Wedding Crashers opened more than a decade ago to rave reviews, going on to unexpectedly make some $200 million at the box office. A new oral history from Mel Magazine digs into the movie’s success, using firsthand interviews with the movie’s director, writers, stars, and crew, and in the process it lays out a straight line from some of their behind-the-scenes decisions to the resurgence of bromance comedies (like The Hangover and many Judd Apatow movies) in intervening years.
It is the 1980s. Generally speaking, you are probably interested in Michael Jackson, the Royal Wedding, and having large hair. When you hear a synthesizer and a drum machine, you think, “That is the sound of contemporary music,” and when you see a cellphone, you think, “That is a futuristic device that I may never own, and certainly not a thing that will ever fit in my pocket.”And when you see a snowboarder? You think: Fuck that guy.
Wikipedia is both a fascinating, important example of the internet’s democratization of information—both who creates it and who accesses it—and a seething hive of useless garbage. Our ongoing series Wiki Wormhole is a microcosmic celebration of those twain qualities, but this video, from J.T. Sexkik, blasts through a boatload of deleted articles from “the online encyclopedia anyone can edit.” You can decide whether or not they deserved this fate.
Muck Rack makes it simple to find people, tweets, or articles that mention any name, keyword, company, hashtag etc. We've compiled this guide to help you make the most of your search.
Selecting a term
Start searching tweets, articles from media outlets, articles mentioned in tweets, journalists'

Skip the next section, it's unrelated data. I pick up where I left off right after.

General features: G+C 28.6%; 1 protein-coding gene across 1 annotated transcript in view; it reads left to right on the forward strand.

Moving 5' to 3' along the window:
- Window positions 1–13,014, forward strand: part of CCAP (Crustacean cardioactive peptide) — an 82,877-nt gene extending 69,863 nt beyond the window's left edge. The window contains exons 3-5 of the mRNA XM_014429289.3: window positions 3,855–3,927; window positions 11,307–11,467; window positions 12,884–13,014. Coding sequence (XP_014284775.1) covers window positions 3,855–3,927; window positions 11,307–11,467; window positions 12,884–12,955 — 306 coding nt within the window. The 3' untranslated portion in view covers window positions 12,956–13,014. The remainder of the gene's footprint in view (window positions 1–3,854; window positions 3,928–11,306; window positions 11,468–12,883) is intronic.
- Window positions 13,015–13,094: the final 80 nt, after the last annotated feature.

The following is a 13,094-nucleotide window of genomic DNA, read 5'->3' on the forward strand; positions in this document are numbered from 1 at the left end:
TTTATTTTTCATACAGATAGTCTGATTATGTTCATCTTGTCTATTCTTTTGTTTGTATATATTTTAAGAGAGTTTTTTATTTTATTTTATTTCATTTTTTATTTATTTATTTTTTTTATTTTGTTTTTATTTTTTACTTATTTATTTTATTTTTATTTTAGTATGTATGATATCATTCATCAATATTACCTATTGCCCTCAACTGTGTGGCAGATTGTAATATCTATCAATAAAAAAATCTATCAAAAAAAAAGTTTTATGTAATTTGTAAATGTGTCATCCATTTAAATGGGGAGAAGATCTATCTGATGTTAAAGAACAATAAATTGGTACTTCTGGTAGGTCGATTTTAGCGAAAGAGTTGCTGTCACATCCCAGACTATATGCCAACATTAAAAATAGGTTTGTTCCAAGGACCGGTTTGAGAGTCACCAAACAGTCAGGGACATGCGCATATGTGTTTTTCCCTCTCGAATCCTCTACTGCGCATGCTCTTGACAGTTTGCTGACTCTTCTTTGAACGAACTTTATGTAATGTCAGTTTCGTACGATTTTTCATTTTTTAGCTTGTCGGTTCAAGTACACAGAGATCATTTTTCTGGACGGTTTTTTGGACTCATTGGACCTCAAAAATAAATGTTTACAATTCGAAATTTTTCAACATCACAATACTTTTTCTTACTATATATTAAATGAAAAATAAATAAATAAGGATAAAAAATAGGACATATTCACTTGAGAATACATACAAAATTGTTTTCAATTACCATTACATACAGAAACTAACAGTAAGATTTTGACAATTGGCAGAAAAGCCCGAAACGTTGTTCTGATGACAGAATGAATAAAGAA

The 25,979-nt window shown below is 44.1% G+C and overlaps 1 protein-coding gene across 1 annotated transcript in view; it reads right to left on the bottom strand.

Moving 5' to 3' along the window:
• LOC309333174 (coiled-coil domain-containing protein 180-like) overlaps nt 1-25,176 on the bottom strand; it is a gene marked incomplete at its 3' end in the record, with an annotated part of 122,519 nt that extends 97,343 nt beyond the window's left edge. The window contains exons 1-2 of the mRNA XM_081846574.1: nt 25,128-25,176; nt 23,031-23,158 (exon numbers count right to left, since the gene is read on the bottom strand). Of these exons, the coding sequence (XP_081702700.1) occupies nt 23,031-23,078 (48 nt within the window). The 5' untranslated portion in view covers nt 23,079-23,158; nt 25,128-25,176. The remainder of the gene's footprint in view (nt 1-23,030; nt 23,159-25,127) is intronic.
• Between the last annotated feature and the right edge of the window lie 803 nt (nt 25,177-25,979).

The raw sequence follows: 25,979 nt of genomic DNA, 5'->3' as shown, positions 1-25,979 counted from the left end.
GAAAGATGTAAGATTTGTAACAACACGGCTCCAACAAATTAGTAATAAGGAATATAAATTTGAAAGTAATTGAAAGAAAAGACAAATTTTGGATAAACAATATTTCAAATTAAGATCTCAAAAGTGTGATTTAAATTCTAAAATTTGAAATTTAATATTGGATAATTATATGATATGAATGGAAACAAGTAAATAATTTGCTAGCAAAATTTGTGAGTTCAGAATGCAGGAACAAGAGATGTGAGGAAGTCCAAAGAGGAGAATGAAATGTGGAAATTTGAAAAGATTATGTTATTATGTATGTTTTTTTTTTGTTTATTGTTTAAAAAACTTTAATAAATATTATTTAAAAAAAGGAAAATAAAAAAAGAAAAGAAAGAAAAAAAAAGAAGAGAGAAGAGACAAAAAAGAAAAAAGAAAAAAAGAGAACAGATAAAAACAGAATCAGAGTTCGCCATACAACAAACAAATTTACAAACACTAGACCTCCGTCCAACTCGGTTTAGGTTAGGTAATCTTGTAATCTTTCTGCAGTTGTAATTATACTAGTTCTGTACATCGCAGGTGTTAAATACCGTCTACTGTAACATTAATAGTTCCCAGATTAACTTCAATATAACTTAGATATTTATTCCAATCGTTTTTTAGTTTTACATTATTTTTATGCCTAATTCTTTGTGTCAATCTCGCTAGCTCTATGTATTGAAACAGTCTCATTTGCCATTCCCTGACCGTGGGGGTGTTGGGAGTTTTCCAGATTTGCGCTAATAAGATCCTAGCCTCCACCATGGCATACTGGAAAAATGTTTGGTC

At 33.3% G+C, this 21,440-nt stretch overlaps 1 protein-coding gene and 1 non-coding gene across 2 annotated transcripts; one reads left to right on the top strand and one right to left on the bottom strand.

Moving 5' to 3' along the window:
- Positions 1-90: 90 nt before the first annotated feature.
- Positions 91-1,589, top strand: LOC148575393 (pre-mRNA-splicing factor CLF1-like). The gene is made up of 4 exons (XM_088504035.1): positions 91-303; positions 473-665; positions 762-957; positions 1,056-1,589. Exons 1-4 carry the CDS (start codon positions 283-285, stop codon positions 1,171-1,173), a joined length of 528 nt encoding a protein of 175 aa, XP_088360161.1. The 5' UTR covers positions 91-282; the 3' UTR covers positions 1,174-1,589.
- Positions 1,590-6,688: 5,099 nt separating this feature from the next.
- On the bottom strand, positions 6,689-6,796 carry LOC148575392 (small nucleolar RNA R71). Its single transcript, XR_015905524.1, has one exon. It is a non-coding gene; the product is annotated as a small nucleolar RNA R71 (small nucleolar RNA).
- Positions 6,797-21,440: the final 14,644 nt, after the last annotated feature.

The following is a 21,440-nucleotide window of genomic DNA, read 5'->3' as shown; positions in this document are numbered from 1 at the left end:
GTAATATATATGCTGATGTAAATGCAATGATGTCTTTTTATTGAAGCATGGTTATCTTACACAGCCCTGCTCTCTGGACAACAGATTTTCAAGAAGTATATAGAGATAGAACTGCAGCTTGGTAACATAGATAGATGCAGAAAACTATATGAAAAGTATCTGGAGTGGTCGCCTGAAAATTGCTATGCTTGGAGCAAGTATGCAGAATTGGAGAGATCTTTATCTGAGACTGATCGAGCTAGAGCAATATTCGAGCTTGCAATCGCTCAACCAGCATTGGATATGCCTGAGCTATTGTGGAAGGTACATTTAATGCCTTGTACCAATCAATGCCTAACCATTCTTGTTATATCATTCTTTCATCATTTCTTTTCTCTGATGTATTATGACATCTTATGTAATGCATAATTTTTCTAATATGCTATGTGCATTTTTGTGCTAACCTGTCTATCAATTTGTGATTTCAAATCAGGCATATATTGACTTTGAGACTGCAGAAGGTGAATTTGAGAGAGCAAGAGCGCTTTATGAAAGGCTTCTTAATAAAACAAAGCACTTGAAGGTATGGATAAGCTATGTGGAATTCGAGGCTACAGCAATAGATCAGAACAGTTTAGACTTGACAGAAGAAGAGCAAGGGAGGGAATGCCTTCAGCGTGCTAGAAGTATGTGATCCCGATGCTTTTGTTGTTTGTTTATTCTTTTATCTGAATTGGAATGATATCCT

names, titles and bios with some suggested searches:
Companies or Topics (e.g. iPhone, Microsoft)
Phrases (e.g. "cloud computing") — use quotes to keep the terms together
Twitter handles (e.g. @username) — returns those who have mentioned or replied to
Names (e.g. "David Pogue")
Hashtags (e.g. #sxsw, #london2012)
Bio details (e.g. vegan, Olympics, father)
Muck Rack's Advanced Search allows for many boolean operators.
Find results that mention multiple specified terms, use AND or
+. For example, ensure each result contains both Elon Musk and Mark Zuckerberg by
searching Obama AND Romney or Obama + Romney.
Use the operators OR or , to broaden your search when you'd like either of
multiple terms to appear in results. (This is the default behavior of our search when no operators
are used.) For example, search for democrat OR republican to find results that refer to
Democrats and/or Republicans.
Use NOT or - to subtract results from your search. For
example, searching Disney will yield results about the Walt Disney Company as well as Walt Disney
World Resort. To exclude mentions of Disney World, search for Disney -World or Disney
When using one of these operators with a phrase, enclose it in quotation marks. For example, you can
find results about smartphones excluding Apple's iPhone 4S by searching smartphone -"iPhone
Exact case matching or punctuation
If you're searching for a brand name or keyword that relies on specific punctuation marks or capitalization, you can
find results that match your exact query by adding matchcase: before the keyword you're searching for, like matchcase:E*TRADE .
Use parentheses to separate multiple
boolean phrases. For example, to find journalists talking about having fun in Disney World or
Disneyland, search for ("disney world" OR disneyland) AND fun.
An asterisk can be used to search for any variation of a root word truncated by the asterisk. For example, searching for admin* will return results for administrator, administration, administer, administered, etc.
A near operator is an AND operator where you can control the distance between the words. You can vary the distance the near operation uses by adding a forward slash and number (between 0-99) such as strawberries NEAR/10 "whipped cream", which means the strawberries must exist within 10 words of "whipped cream".